Muhammad, it was said to him in the Quran, can you compel
people to be believers, in the second chapter
of (foreign language), it says that, there can be
no coercion in the religion, that reason is clear, from unreasonal error. The reason it’s clear, this is clear, so you can’t force people,
let them think about this. Even in the chapter where
they say, about killing people in (foreign language),
which is the ninth chapter. And this is always quoted by people, saying that Islam is violent. It says, to kill the
polytheists wherever they are. And that verse, which is in that chapter, that verse was a time specific verse, because the polytheists
had broken the treaty with the Muslims. They had a treaty, and they had broken it, by killing Muslims. And then they, they went to Mecca, which was
a sanctuary at that time, and they had captives, and it was permission to fight in the sanctuary. That was not a universal theme to, I mean, isn’t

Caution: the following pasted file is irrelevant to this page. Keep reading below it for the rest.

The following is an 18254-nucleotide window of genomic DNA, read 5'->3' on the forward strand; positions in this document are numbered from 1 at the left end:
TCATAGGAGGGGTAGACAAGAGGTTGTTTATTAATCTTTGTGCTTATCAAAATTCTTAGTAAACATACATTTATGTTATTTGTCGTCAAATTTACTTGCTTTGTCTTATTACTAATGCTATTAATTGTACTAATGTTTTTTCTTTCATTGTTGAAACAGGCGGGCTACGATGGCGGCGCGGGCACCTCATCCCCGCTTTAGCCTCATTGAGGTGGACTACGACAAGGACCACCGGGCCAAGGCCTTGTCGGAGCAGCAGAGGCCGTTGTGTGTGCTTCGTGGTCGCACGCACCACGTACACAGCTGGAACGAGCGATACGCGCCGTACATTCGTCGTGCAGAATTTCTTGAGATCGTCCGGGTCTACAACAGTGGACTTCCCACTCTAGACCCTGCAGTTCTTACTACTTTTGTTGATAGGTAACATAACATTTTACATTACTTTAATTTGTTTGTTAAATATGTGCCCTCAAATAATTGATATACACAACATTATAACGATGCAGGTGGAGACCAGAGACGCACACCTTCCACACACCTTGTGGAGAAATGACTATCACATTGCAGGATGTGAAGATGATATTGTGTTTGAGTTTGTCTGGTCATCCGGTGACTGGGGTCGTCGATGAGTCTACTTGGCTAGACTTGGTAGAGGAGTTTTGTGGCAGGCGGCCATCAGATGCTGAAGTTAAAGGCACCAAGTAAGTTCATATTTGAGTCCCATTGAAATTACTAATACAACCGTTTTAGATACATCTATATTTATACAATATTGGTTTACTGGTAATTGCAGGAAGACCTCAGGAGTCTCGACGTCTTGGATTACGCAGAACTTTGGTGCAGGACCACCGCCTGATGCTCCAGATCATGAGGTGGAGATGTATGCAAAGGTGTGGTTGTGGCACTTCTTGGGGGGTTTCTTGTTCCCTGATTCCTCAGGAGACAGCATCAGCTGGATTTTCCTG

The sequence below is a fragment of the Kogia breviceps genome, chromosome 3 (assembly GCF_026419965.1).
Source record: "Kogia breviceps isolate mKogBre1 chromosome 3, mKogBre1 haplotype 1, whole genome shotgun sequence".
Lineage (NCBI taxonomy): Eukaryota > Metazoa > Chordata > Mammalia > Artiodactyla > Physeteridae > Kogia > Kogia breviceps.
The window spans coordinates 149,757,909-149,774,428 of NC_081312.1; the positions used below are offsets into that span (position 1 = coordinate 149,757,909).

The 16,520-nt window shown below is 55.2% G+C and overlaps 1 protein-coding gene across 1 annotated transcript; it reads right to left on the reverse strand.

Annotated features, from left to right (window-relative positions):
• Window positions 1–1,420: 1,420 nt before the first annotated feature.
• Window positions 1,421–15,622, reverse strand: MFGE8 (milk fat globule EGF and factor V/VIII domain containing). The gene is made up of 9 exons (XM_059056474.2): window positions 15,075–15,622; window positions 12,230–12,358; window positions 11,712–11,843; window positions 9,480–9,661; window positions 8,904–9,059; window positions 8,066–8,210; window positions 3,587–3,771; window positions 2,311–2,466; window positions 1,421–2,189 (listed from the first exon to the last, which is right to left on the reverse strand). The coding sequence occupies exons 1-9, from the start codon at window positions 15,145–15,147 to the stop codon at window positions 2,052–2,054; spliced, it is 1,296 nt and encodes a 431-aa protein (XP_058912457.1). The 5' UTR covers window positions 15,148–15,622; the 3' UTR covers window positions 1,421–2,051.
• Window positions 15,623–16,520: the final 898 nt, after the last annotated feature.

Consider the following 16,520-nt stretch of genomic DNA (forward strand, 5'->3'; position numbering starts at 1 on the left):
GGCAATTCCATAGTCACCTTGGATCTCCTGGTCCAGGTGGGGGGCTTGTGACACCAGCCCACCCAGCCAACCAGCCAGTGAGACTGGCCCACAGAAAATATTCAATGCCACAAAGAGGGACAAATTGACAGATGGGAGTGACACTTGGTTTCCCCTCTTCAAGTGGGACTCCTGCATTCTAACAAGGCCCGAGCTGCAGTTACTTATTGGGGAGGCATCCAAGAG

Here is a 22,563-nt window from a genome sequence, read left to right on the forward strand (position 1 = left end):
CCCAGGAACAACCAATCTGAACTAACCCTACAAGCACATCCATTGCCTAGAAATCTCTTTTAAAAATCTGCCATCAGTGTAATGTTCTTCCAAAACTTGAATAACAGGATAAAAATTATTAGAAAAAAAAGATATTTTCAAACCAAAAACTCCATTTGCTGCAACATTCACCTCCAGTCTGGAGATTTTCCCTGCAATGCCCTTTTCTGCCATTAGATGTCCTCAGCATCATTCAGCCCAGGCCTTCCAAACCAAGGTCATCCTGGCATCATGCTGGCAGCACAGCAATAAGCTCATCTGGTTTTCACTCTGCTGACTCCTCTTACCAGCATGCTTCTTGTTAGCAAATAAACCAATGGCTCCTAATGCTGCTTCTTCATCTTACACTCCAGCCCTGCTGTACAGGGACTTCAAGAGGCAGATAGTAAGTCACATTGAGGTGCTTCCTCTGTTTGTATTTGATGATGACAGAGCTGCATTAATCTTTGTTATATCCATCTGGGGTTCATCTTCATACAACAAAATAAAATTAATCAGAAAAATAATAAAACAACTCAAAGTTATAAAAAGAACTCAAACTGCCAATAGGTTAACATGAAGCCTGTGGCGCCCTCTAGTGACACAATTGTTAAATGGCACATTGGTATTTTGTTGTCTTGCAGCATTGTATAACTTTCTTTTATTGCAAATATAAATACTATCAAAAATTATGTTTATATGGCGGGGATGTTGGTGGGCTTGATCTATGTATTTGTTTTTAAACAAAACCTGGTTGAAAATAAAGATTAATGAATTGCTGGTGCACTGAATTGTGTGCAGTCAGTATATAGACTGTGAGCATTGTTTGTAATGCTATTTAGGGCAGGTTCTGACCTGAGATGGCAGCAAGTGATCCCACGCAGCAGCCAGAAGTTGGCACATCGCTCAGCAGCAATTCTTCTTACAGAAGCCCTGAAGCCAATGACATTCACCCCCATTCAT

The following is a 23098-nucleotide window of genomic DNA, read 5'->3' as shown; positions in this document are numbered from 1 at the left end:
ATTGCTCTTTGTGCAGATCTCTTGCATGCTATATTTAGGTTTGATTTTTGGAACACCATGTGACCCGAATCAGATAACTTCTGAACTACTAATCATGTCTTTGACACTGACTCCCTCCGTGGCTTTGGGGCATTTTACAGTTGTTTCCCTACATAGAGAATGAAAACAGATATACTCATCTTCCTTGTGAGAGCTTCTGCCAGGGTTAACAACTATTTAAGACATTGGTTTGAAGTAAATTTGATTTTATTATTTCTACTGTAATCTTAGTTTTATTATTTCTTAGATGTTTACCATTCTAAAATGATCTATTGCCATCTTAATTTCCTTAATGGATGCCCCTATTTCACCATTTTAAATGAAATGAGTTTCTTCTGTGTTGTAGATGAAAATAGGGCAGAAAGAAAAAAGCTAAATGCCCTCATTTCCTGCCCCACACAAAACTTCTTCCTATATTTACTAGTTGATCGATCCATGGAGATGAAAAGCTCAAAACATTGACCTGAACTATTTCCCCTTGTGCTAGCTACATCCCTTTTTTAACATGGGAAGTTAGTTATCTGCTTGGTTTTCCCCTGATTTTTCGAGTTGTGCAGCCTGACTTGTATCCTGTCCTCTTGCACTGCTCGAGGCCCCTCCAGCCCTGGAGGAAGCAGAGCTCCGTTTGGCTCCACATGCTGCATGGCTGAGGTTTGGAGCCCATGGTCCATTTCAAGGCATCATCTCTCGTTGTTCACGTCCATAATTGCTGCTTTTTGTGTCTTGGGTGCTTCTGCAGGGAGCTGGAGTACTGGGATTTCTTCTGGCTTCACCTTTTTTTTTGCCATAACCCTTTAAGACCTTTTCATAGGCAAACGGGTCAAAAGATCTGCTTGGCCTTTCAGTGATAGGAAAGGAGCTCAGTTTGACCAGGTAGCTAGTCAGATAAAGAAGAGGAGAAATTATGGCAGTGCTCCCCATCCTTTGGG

what you were taught. You know, this is what we were taught. And then, it says immediately after that, but if one of the wants
to hear the word of God, let him hear the word of God. And then it says, and if
he decides not to believe, then take him to a safe
place, and leave him alone. Right? This is this de-contextualization, and the idiotic people, quoting… I mean, I had one of my
teachers, somebody got up in a lecture, and quoted
this verse in the Quran, that says, whoever doesn’t judge by God, he is a disbeliever. And he said to him, “Which
chapter is that in?”. He said, “I don’t know”. And he said, “What was